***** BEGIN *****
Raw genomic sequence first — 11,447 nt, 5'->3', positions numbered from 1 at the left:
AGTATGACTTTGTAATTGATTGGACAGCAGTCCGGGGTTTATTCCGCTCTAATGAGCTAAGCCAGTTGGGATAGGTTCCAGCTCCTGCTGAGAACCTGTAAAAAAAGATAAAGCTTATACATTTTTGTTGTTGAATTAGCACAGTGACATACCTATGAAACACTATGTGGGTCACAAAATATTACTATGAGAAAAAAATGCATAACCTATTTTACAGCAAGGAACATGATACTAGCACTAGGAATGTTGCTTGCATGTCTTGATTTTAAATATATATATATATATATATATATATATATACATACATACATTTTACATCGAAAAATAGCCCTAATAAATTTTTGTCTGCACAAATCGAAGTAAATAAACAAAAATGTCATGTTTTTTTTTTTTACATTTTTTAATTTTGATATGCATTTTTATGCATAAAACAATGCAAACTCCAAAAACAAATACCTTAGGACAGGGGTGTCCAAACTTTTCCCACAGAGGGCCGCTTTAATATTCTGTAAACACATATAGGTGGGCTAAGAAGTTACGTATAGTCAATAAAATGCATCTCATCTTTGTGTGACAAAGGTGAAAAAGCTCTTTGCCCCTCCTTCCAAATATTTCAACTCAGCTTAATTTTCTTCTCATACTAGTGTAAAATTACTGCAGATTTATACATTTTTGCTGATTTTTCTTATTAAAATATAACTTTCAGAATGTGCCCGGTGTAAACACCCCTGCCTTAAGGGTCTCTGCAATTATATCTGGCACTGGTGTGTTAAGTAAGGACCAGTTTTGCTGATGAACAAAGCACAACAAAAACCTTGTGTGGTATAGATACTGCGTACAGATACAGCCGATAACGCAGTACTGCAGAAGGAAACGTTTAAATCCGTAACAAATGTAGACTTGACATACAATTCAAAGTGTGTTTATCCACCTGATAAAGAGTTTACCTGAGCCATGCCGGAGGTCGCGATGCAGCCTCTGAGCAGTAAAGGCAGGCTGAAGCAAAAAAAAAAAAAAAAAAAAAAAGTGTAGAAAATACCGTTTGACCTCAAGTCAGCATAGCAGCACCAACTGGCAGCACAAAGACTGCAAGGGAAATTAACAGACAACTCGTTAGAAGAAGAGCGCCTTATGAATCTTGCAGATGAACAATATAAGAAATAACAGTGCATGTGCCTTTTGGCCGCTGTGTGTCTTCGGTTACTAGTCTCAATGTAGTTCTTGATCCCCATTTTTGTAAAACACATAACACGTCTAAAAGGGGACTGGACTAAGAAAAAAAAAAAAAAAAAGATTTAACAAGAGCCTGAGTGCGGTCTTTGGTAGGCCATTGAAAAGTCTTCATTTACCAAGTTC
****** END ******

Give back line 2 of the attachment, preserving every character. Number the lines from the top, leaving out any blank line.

AGTATGACTTTGTAATTGATTGGACAGCAGTCCGGGGTTTATTCCGCTCTAATGAGCTAAGCCAGTTGGGATAGGTTCCAGCTCCTGCTGAGAACCTGTAAAAAAAGATAAAGCTTATACATTTTTGTTGTTGAATTAGCACAGTGACATACCTATGAAACACTATGTGGGTCACAAAATATTACTATGAGAAAAAAATGCATAACCTATTTTACAGCAAGGAACATGATACTAGCACTAGGAATGTTGCTTGCATGTCTTGATTTTAAATATATATATATATATATATATATATATATACATACATACATTTTACATCGAAAAATAGCCCTAATAAATTTTTGTCTGCACAAATCGAAGTAAATAAACAAAAATGTCATGTTTTTTTTTTTTACATTTTTTAATTTTGATATGCATTTTTATGCATAAAACAATGCAAACTCCAAAAACAAATACCTTAGGACAGGGGTGTCCAAACTTTTCCCACAGAGGGCCGCTTTAATATTCTGTAAACACATATAGGTGGGCTAAGAAGTTACGTATAGTCAATAAAATGCATCTCATCTTTGTGTGACAAAGGTGAAAAAGCTCTTTGCCCCTCCTTCCAAATATTTCAACTCAGCTTAATTTTCTTCTCATACTAGTGTAAAATTACTGCAGATTTATACATTTTTGCTGATTTTTCTTATTAAAATATAACTTTCAGAATGTGCCCGGTGTAAACACCCCTGCCTTAAGGGTCTCTGCAATTATATCTGGCACTGGTGTGTTAAGTAAGGACCAGTTTTGCTGATGAACAAAGCACAACAAAAACCTTGTGTGGTATAGATACTGCGTACAGATACAGCCGATAACGCAGTACTGCAGAAGGAAACGTTTAAATCCGTAACAAATGTAGACTTGACATACAATTCAAAGTGTGTTTATCCACCTGATAAAGAGTTTACCTGAGCCATGCCGGAGGTCGCGATGCAGCCTCTGAGCAGTAAAGGCAGGCTGAAGCAAAAAAAAAAAAAAAAAAAAAAAGTGTAGAAAATACCGTTTGACCTCAAGTCAGCATAGCAGCACCAACTGGCAGCACAAAGACTGCAAGGGAAATTAACAGACAACTCGTTAGAAGAAGAGCGCCTTATGAATCTTGCAGATGAACAATATAAGAAATAACAGTGCATGTGCCTTTTGGCCGCTGTGTGTCTTCGGTTACTAGTCTCAATGTAGTTCTTGATCCCCATTTTTGTAAAACACATAACACGTCTAAAAGGGGACTGGACTAAGAAAAAAAAAAAAAAAAAGATTTAACAAGAGCCTGAGTGCGGTCTTTGGTAGGCCATTGAAAAGTCTTCATTTACCAAGTTC